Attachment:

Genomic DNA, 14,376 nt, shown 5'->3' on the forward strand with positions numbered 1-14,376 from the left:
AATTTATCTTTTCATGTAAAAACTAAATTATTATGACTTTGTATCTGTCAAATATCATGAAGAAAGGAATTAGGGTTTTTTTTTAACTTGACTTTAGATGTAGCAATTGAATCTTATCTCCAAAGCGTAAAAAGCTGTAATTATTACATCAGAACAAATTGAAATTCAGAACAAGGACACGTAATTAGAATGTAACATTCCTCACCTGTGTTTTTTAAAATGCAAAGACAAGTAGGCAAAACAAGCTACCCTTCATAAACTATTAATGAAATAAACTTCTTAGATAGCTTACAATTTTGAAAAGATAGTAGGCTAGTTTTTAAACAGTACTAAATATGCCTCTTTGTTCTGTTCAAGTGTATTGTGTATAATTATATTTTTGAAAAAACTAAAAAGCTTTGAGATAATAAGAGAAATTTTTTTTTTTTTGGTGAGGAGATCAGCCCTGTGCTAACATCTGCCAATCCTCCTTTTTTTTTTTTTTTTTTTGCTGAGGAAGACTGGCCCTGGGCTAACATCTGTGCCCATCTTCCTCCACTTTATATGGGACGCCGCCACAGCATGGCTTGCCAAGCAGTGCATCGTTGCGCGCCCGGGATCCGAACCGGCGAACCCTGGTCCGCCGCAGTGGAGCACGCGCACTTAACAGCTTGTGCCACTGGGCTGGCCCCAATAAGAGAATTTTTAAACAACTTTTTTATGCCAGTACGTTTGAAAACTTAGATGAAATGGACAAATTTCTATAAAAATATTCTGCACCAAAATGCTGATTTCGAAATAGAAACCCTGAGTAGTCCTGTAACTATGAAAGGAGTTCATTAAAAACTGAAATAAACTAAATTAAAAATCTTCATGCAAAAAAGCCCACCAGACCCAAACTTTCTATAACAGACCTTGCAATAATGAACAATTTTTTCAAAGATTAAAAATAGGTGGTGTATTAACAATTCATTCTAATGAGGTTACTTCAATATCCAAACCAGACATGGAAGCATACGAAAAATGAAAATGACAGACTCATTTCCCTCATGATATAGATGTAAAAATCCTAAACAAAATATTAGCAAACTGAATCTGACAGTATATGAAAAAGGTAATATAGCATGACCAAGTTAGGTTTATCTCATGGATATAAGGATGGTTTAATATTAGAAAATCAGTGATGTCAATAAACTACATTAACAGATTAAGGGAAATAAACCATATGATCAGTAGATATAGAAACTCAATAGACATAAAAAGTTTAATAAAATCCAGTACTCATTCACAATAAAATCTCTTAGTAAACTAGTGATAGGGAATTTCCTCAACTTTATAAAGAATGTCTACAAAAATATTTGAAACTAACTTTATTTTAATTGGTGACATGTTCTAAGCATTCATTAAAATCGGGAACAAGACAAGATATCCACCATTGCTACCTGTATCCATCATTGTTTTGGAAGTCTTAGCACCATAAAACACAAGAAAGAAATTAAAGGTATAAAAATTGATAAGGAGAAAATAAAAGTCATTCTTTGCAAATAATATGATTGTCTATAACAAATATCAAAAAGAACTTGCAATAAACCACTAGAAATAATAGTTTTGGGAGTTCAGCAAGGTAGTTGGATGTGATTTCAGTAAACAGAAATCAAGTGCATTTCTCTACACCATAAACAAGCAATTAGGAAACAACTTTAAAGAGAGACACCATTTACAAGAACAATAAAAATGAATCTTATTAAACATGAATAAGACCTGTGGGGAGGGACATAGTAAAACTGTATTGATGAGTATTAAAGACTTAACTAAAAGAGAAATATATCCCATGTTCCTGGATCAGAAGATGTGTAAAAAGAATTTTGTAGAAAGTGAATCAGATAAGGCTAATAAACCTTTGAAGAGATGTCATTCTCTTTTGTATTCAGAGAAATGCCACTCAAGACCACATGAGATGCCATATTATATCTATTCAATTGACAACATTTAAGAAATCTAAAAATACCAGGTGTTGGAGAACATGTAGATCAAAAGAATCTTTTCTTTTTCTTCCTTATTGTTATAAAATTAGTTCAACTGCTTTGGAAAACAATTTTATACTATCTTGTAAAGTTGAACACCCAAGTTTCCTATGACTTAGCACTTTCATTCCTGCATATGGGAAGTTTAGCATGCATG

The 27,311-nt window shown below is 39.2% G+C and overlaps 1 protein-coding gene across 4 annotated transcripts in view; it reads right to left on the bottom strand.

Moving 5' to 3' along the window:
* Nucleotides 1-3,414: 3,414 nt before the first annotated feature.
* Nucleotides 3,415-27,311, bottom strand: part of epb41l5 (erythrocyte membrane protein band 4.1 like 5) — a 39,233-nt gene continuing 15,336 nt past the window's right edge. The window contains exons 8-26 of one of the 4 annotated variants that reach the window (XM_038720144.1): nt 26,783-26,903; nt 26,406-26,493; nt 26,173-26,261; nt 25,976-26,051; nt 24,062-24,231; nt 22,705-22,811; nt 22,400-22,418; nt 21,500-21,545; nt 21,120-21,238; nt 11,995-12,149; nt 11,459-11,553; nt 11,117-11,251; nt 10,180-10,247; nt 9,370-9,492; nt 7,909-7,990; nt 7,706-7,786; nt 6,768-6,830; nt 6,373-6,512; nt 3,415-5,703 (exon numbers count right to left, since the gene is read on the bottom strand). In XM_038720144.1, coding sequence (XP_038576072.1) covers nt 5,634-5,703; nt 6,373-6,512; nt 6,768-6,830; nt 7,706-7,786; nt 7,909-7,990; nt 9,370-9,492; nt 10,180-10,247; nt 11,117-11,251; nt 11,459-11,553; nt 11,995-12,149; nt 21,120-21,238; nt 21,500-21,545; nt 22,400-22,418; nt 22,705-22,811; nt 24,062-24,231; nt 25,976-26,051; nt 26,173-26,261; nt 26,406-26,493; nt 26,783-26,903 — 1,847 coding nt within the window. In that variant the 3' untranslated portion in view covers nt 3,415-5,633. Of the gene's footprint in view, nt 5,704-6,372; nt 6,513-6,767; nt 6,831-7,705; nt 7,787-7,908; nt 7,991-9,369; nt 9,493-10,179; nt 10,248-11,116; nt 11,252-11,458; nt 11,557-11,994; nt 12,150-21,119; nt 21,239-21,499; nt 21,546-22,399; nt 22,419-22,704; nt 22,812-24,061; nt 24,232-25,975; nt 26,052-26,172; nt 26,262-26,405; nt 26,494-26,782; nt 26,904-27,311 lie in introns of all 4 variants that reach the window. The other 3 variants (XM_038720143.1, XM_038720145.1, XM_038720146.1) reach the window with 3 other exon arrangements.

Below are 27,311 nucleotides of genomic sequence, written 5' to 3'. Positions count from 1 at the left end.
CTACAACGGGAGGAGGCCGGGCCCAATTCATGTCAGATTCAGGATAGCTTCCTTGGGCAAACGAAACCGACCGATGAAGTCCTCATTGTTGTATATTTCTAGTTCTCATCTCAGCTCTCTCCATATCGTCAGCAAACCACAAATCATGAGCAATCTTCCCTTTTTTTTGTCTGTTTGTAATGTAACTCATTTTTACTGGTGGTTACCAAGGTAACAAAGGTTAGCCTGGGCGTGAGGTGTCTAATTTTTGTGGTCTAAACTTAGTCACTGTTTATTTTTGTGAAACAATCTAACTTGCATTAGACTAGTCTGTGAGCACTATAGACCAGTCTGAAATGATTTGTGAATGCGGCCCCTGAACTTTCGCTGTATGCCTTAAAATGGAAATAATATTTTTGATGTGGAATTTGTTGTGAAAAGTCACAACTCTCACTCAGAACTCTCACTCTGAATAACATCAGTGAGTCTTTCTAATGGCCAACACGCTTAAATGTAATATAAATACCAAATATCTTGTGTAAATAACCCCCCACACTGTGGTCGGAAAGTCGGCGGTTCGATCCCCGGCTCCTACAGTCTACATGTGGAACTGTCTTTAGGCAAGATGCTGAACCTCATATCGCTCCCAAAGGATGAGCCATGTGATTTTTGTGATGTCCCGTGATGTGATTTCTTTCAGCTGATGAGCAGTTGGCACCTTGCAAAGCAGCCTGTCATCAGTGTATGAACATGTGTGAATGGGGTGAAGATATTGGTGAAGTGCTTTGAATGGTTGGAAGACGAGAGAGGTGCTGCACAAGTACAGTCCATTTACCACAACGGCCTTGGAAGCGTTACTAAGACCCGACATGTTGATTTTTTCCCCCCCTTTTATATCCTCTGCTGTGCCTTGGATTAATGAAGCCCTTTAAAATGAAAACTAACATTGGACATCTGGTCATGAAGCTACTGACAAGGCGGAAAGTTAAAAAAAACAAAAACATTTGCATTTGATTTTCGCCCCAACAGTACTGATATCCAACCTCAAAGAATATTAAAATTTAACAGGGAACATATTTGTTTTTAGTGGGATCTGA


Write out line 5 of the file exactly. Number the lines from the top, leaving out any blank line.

* Nucleotides 1-3,414: 3,414 nt before the first annotated feature.